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The Innocent Bystander_

May 9, 2009 | by Rabbi Noson Weisz

What gives a nation the right to defend itself -- if innocent civilians will be killed?

December 2, 2001 - Witnesses said today that American bombers flying over the cave complex where Osama bin Laden may be hiding, struck three nearby villages, killing dozens of civilians. Accounts suggest that at least several hundred civilians have been killed in Afghan villages since the American bombing of Taliban targets began eight weeks ago.

One of the most perplexing moral issues in the war against terrorism is the taking action against terrorists when, inevitably, innocent people who are not themselves involved in terror, will also become victims of the punishment/retaliation against the terrorists.

This is not a new issue. One of the most shocking incidents recorded in the Bible is the destruction of the city of Shechem by Shimon and Levi, in apparent retaliation for an act of terror -- the rape and kidnapping of their sister Dinah, by Shechem (the son of the ruler of the city of Shechem).

Maimonides substantiates the killings on the basis that Shechem was a lawless society which supported the terrorist, harbored him, and agreed to protect him against the retaliation. Nachmanides, meanwhile, explains that the Canaanite society (of which the city of Shechem was a part) had violated certain laws which carry a death penalty.

Both positions are conceptually entangled with the innocent bystander problem. Shimon and Levi must have known that many innocent people who had never transgressed against any serious law, and who did not condone Shechem's terrorist act, resided among the population they annihilated. What is more, they couldn't have known who was innocent and who was guilty, and in fact, they acted against the population indiscriminately, killing the entire male population.

When society is not the way it should be, the righteous suffer the tribulations of exile along with everyone else.

We find that God seems to follow the policy of collective punishment as well. The chastisement portions of the Torah (Leviticus 26 and Deut. 28) apply a collective principle in both directions. When society is good, the wicked enjoy prosperity along with the rest. When society is not the way it should be, the righteous suffer the tribulations of exile along with everyone else.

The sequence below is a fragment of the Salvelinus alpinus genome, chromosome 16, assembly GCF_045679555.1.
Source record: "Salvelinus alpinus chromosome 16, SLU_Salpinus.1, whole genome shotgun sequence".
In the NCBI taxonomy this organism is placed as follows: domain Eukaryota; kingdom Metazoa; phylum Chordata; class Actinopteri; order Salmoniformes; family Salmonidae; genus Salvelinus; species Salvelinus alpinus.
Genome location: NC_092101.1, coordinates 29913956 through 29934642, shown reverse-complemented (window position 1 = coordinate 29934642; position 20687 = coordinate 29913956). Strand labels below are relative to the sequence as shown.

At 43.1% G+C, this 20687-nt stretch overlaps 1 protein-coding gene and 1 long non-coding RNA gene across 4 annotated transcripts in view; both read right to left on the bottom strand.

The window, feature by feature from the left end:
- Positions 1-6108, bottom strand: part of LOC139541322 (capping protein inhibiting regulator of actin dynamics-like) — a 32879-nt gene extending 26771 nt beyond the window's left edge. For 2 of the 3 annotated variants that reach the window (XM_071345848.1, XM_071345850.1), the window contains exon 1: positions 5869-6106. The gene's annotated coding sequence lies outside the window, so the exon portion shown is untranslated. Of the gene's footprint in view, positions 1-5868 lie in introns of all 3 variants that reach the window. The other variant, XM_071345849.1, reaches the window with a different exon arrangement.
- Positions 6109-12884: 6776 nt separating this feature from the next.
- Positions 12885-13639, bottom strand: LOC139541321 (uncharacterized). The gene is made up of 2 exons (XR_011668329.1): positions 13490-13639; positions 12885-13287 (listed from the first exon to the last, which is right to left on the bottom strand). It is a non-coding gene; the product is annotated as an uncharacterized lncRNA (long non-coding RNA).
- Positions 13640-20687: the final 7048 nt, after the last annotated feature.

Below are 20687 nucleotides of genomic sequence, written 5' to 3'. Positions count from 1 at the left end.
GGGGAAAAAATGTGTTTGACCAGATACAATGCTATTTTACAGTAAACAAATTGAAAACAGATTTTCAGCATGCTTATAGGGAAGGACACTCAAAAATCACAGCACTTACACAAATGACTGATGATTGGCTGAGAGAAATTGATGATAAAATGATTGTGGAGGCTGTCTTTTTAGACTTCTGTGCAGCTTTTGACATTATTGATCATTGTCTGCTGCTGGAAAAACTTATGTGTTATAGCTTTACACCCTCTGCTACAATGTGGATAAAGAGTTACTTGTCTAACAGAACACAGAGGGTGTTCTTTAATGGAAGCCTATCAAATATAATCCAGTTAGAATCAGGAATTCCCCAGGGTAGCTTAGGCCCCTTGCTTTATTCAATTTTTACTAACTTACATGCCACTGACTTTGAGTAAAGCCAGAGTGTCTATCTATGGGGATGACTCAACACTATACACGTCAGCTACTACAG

It would thus appear that even God doesn't subscribe to a justice policy based purely on individual considerations.

It is legitimate to wonder why. Especially in the case of God, who is all-seeing and all-powerful, this principle cannot be based on the practical difficulties of distinguishing between guilty and innocent parties living together in close proximity. There must be a good reason why following such a policy is morally justified.


In the next world on Judgment Day we will all stand before God as individuals. In this world we are all integral parts of our social group. Our cultural environment has far greater impact on our lives than do our physical surroundings, creating a two-way dependent relationship between the individual and his social group.

Each individual contributes to the collective power and prestige of the group by adding particular talents and activities to the collective whole. In turn, the resources of the collective (the sum total of all those individual contributions) map out the parameters of possibilities that life offers each individual.

As each individual contributes, he or she is justly regarded as a part of the intolerable mass.

When the collective whole is intolerable and evil, the individual is an inextricable part of the mixture -- by virtue of having added his capabilities and talents. Those committing the evil can only accomplish their designs by drawing on the collective resources available. As each individual contributes, he or she is justly regarded as a part of the intolerable mass.